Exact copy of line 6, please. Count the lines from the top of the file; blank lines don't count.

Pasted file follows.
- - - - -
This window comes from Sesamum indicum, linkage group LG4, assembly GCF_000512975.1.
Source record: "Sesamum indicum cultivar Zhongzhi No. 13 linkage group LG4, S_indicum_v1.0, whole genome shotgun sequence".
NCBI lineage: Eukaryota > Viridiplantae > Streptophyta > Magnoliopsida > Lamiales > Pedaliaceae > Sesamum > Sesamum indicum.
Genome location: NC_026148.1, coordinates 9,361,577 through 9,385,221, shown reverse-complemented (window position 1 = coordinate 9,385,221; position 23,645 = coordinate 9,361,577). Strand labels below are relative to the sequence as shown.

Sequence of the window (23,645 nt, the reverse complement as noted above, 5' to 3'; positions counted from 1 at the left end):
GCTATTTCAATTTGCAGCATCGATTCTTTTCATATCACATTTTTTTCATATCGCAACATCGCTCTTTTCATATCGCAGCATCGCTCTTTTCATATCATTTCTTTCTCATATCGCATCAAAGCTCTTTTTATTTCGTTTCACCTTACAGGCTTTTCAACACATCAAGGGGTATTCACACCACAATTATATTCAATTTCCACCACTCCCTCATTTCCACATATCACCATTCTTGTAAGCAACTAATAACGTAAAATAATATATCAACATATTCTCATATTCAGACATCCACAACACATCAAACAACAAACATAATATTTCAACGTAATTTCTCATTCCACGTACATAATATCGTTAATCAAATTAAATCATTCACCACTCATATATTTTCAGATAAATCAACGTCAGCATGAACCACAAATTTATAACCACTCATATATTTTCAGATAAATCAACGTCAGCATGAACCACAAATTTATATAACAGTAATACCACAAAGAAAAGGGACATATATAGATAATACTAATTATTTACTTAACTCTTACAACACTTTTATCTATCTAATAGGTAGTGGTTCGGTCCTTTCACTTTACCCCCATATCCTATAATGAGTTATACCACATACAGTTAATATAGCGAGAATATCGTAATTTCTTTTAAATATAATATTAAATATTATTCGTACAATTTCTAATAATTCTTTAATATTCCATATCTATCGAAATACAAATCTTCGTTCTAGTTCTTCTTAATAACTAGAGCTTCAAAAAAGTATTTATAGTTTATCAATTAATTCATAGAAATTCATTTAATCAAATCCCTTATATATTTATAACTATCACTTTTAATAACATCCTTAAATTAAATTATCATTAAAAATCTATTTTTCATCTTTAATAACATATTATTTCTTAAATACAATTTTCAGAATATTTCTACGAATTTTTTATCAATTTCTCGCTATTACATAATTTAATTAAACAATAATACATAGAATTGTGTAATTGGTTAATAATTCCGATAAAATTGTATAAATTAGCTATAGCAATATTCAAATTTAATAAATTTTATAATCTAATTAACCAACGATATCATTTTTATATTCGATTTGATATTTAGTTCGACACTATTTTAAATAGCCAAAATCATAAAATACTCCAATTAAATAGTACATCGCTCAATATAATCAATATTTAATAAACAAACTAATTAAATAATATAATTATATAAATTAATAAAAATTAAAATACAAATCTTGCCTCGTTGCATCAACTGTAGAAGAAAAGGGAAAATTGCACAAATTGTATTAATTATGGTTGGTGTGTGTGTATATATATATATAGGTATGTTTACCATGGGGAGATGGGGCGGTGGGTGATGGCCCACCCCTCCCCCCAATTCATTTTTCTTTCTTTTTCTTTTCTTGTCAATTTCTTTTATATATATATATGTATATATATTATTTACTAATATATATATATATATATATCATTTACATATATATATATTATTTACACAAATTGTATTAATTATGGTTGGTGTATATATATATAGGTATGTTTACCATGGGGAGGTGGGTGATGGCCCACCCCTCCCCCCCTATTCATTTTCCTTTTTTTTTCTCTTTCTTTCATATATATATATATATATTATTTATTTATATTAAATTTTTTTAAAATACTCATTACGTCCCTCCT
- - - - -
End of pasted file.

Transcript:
GCTATTTCAATTTGCAGCATCGATTCTTTTCATATCACATTTTTTTCATATCGCAACATCGCTCTTTTCATATCGCAGCATCGCTCTTTTCATATCATTTCTTTCTCATATCGCATCAAAGCTCTTTTTATTTCGTTTCACCTTACAGGCTTTTCAACACATCAAGGGGTATTCACACCACAATTATATTCAATTTCCACCACTCCCTCATTTCCACATATCACCATTCTTGTAAGCAACTAATAACGTAAAATAATATATCAACATATTCTCATATTCAGACATCCACAACACATCAAACAACAAACATAATATTTCAACGTAATTTCTCATTCCACGTACATAATATCGTTAATCAAATTAAATCATTCACCACTCATATATTTTCAGATAAATCAACGTCAGCATGAACCACAAATTTATAACCACTCATATATTTTCAGATAAATCAACGTCAGCATGAACCACAAATTTATATAACAGTAATACCACAAAGAAAAGGGACATATATAGATAATACTAATTATTTACTTAACTCTTACAACACTTTTATCTATCTAATAGGTAGTGGTTCGGTCCTTTCACTTTACCCCCATATCCTATAATGAGTTATACCACATACAGTTAATATAGCGAGAATATCGTAATTTCTTTTAAATATAATATTAAATATTATTCGTACAATTTCTAATAATTCTTTAATATTCCATATCTATCGAAATACAAATCTTCGTTCTAGTTCTTCTTAATAACTAGAGCTTCAAAAAAGTATTTATAGTTTATCAATTAATTCATAGAAATTCATTTAATCAAATCCCTTATATATTTATAACTATCACTTTTAATAACATCCTTAAATTAAATTATCATTAAAAATCTATTTTTCATCTTTAATAACATATTATTTCTTAAATACAATTTTCAGAATATTTCTACGAATTTTTTATCAATTTCTCGCTATTACATAATTTAATTAAACAATAATACATAGAATTGTGTAATTGGTTAATAATTCCGATAAAATTGTATAAATTAGCTATAGCAATATTCAAATTTAATAAATTTTATAATCTAATTAACCAACGATATCATTTTTATATTCGATTTGATATTTAGTTCGACACTATTTTAAATAGCCAAAATCATAAAATACTCCAATTAAATAGTACATCGCTCAATATAATCAATATTTAATAAACAAACTAATTAAATAATATAATTATATAAATTAATAAAAATTAAAATACAAATCTTGCCTCGTTGCATCAACTGTAGAAGAAAAGGGAAAATTGCACAAATTGTATTAATTATGGTTGGTGTGTGTGTATATATATATATAGGTATGTTTACCATGGGGAGATGGGGCGGTGGGTGATGGCCCACCCCTCCCCCCAATTCATTTTTCTTTCTTTTTCTTTTCTTGTCAATTTCTTTTATATATATATATGTATATATATTATTTACTAATATATATATATATATATATCATTTACATATATATATATTATTTACACAAATTGTATTAATTATGGTTGGTGTATATATATATAGGTATGTTTACCATGGGGAGGTGGGTGATGGCCCACCCCTCCCCCCCTATTCATTTTCCTTTTTTTTTCTCTTTCTTTCATATATATATATATATATTATTTATTTATATTAAATTTTTTTAAAATACTCATTACGTCCCTCCT